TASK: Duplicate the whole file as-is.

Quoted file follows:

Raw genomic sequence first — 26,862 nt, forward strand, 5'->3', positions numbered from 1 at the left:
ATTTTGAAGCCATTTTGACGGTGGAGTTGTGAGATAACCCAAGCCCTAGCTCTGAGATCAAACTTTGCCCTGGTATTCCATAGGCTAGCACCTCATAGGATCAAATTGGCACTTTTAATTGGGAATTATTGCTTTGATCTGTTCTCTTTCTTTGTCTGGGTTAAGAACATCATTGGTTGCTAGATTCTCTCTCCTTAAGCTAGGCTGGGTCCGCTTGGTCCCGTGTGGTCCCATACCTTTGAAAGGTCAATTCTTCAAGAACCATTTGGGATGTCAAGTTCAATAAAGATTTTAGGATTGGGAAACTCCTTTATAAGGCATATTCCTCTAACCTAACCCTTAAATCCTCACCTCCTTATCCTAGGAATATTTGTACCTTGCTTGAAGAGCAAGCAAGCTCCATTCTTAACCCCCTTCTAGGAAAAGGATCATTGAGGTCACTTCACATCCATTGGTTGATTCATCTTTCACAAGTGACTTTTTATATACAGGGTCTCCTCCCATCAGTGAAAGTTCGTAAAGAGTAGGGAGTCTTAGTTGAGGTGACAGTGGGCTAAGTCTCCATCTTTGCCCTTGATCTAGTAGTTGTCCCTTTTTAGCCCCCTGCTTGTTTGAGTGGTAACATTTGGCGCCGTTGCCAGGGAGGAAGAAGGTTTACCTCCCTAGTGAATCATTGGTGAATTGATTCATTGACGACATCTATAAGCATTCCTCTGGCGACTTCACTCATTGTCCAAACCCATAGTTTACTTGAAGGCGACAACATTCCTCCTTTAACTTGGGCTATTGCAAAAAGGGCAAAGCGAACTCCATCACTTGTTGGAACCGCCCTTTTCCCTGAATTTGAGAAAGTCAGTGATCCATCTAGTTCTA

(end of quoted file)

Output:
Raw genomic sequence first — 26,862 nt, forward strand, 5'->3', positions numbered from 1 at the left:
ATTTTGAAGCCATTTTGACGGTGGAGTTGTGAGATAACCCAAGCCCTAGCTCTGAGATCAAACTTTGCCCTGGTATTCCATAGGCTAGCACCTCATAGGATCAAATTGGCACTTTTAATTGGGAATTATTGCTTTGATCTGTTCTCTTTCTTTGTCTGGGTTAAGAACATCATTGGTTGCTAGATTCTCTCTCCTTAAGCTAGGCTGGGTCCGCTTGGTCCCGTGTGGTCCCATACCTTTGAAAGGTCAATTCTTCAAGAACCATTTGGGATGTCAAGTTCAATAAAGATTTTAGGATTGGGAAACTCCTTTATAAGGCATATTCCTCTAACCTAACCCTTAAATCCTCACCTCCTTATCCTAGGAATATTTGTACCTTGCTTGAAGAGCAAGCAAGCTCCATTCTTAACCCCCTTCTAGGAAAAGGATCATTGAGGTCACTTCACATCCATTGGTTGATTCATCTTTCACAAGTGACTTTTTATATACAGGGTCTCCTCCCATCAGTGAAAGTTCGTAAAGAGTAGGGAGTCTTAGTTGAGGTGACAGTGGGCTAAGTCTCCATCTTTGCCCTTGATCTAGTAGTTGTCCCTTTTTAGCCCCCTGCTTGTTTGAGTGGTAACATTTGGCGCCGTTGCCAGGGAGGAAGAAGGTTTACCTCCCTAGTGAATCATTGGTGAATTGATTCATTGACGACATCTATAAGCATTCCTCTGGCGACTTCACTCATTGTCCAAACCCATAGTTTACTTGAAGGCGACAACATTCCTCCTTTAACTTGGGCTATTGCAAAAAGGGCAAAGCGAACTCCATCACTTGTTGGAACCGCCCTTTTCCCTGAATTTGAGAAAGTCAGTGATCCATCTAGTTCTA